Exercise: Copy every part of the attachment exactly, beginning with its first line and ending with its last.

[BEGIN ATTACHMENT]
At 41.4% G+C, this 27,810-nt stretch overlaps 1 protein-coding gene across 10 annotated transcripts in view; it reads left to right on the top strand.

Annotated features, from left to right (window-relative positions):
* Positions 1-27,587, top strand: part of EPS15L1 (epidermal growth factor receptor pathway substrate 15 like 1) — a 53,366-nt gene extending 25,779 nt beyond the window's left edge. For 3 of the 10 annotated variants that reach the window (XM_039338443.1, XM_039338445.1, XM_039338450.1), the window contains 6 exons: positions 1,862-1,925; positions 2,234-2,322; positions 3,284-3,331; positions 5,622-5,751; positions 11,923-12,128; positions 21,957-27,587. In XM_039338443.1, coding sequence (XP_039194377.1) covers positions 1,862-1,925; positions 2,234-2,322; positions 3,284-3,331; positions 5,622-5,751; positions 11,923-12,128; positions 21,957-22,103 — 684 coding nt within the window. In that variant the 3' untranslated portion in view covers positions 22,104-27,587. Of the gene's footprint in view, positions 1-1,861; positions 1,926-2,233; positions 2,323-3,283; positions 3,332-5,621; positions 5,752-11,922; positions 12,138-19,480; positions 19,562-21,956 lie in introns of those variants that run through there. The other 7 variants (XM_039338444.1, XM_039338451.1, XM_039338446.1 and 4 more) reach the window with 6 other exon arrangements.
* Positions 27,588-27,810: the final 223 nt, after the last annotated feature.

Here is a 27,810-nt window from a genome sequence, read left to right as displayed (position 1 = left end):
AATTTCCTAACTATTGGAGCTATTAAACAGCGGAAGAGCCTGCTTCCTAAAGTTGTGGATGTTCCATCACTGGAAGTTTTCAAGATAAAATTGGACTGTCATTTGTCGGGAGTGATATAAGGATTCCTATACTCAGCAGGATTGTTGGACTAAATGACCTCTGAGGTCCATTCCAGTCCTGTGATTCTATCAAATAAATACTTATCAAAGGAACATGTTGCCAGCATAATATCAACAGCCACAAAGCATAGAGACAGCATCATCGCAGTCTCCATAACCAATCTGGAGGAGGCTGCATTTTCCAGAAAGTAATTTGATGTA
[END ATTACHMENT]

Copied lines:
At 41.4% G+C, this 27,810-nt stretch overlaps 1 protein-coding gene across 10 annotated transcripts in view; it reads left to right on the top strand.

Annotated features, from left to right (window-relative positions):
* Positions 1-27,587, top strand: part of EPS15L1 (epidermal growth factor receptor pathway substrate 15 like 1) — a 53,366-nt gene extending 25,779 nt beyond the window's left edge. For 3 of the 10 annotated variants that reach the window (XM_039338443.1, XM_039338445.1, XM_039338450.1), the window contains 6 exons: positions 1,862-1,925; positions 2,234-2,322; positions 3,284-3,331; positions 5,622-5,751; positions 11,923-12,128; positions 21,957-27,587. In XM_039338443.1, coding sequence (XP_039194377.1) covers positions 1,862-1,925; positions 2,234-2,322; positions 3,284-3,331; positions 5,622-5,751; positions 11,923-12,128; positions 21,957-22,103 — 684 coding nt within the window. In that variant the 3' untranslated portion in view covers positions 22,104-27,587. Of the gene's footprint in view, positions 1-1,861; positions 1,926-2,233; positions 2,323-3,283; positions 3,332-5,621; positions 5,752-11,922; positions 12,138-19,480; positions 19,562-21,956 lie in introns of those variants that run through there. The other 7 variants (XM_039338444.1, XM_039338451.1, XM_039338446.1 and 4 more) reach the window with 6 other exon arrangements.
* Positions 27,588-27,810: the final 223 nt, after the last annotated feature.

Here is a 27,810-nt window from a genome sequence, read left to right as displayed (position 1 = left end):
AATTTCCTAACTATTGGAGCTATTAAACAGCGGAAGAGCCTGCTTCCTAAAGTTGTGGATGTTCCATCACTGGAAGTTTTCAAGATAAAATTGGACTGTCATTTGTCGGGAGTGATATAAGGATTCCTATACTCAGCAGGATTGTTGGACTAAATGACCTCTGAGGTCCATTCCAGTCCTGTGATTCTATCAAATAAATACTTATCAAAGGAACATGTTGCCAGCATAATATCAACAGCCACAAAGCATAGAGACAGCATCATCGCAGTCTCCATAACCAATCTGGAGGAGGCTGCATTTTCCAGAAAGTAATTTGATGTA